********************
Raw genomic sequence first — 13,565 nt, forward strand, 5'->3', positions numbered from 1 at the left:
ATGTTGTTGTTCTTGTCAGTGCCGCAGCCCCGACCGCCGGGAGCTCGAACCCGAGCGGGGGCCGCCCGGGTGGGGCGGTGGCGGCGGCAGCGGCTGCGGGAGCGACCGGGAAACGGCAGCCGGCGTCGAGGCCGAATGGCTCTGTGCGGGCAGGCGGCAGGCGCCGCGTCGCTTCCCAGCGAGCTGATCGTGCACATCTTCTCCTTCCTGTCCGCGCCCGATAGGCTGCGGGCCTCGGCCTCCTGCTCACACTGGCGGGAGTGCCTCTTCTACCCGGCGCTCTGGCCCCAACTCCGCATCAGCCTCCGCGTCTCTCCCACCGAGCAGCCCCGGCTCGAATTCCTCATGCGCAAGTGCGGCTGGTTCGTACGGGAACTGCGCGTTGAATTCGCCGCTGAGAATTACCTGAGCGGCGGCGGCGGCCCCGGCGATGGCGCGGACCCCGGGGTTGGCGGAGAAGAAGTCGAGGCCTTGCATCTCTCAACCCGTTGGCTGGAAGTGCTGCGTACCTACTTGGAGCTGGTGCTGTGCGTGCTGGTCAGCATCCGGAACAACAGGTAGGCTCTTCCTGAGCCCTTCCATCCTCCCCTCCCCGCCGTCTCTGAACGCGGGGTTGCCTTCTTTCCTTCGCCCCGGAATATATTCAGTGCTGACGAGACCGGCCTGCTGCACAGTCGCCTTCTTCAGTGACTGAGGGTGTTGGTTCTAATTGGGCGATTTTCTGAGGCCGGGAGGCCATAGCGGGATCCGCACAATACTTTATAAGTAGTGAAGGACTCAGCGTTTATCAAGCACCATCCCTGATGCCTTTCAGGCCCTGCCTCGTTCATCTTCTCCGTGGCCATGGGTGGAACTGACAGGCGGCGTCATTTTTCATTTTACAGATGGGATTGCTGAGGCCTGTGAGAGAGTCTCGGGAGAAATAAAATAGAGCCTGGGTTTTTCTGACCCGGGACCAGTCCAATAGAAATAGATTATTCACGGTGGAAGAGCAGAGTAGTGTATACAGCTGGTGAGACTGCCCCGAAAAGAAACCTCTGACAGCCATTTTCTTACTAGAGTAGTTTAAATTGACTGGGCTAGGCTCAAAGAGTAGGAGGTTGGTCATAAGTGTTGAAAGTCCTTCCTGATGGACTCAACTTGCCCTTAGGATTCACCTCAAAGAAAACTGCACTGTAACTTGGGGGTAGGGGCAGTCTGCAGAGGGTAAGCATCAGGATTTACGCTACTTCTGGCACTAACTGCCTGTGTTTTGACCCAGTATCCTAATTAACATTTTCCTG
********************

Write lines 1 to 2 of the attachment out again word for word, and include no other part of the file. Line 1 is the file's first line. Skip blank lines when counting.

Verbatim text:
Raw genomic sequence first — 13,565 nt, forward strand, 5'->3', positions numbered from 1 at the left:
ATGTTGTTGTTCTTGTCAGTGCCGCAGCCCCGACCGCCGGGAGCTCGAACCCGAGCGGGGGCCGCCCGGGTGGGGCGGTGGCGGCGGCAGCGGCTGCGGGAGCGACCGGGAAACGGCAGCCGGCGTCGAGGCCGAATGGCTCTGTGCGGGCAGGCGGCAGGCGCCGCGTCGCTTCCCAGCGAGCTGATCGTGCACATCTTCTCCTTCCTGTCCGCGCCCGATAGGCTGCGGGCCTCGGCCTCCTGCTCACACTGGCGGGAGTGCCTCTTCTACCCGGCGCTCTGGCCCCAACTCCGCATCAGCCTCCGCGTCTCTCCCACCGAGCAGCCCCGGCTCGAATTCCTCATGCGCAAGTGCGGCTGGTTCGTACGGGAACTGCGCGTTGAATTCGCCGCTGAGAATTACCTGAGCGGCGGCGGCGGCCCCGGCGATGGCGCGGACCCCGGGGTTGGCGGAGAAGAAGTCGAGGCCTTGCATCTCTCAACCCGTTGGCTGGAAGTGCTGCGTACCTACTTGGAGCTGGTGCTGTGCGTGCTGGTCAGCATCCGGAACAACAGGTAGGCTCTTCCTGAGCCCTTCCATCCTCCCCTCCCCGCCGTCTCTGAACGCGGGGTTGCCTTCTTTCCTTCGCCCCGGAATATATTCAGTGCTGACGAGACCGGCCTGCTGCACAGTCGCCTTCTTCAGTGACTGAGGGTGTTGGTTCTAATTGGGCGATTTTCTGAGGCCGGGAGGCCATAGCGGGATCCGCACAATACTTTATAAGTAGTGAAGGACTCAGCGTTTATCAAGCACCATCCCTGATGCCTTTCAGGCCCTGCCTCGTTCATCTTCTCCGTGGCCATGGGTGGAACTGACAGGCGGCGTCATTTTTCATTTTACAGATGGGATTGCTGAGGCCTGTGAGAGAGTCTCGGGAGAAATAAAATAGAGCCTGGGTTTTTCTGACCCGGGACCAGTCCAATAGAAATAGATTATTCACGGTGGAAGAGCAGAGTAGTGTATACAGCTGGTGAGACTGCCCCGAAAAGAAACCTCTGACAGCCATTTTCTTACTAGAGTAGTTTAAATTGACTGGGCTAGGCTCAAAGAGTAGGAGGTTGGTCATAAGTGTTGAAAGTCCTTCCTGATGGACTCAACTTGCCCTTAGGATTCACCTCAAAGAAAACTGCACTGTAACTTGGGGGTAGGGGCAGTCTGCAGAGGGTAAGCATCAGGATTTACGCTACTTCTGGCACTAACTGCCTGTGTTTTGACCCAGTATCCTAATTAACATTTTCCTG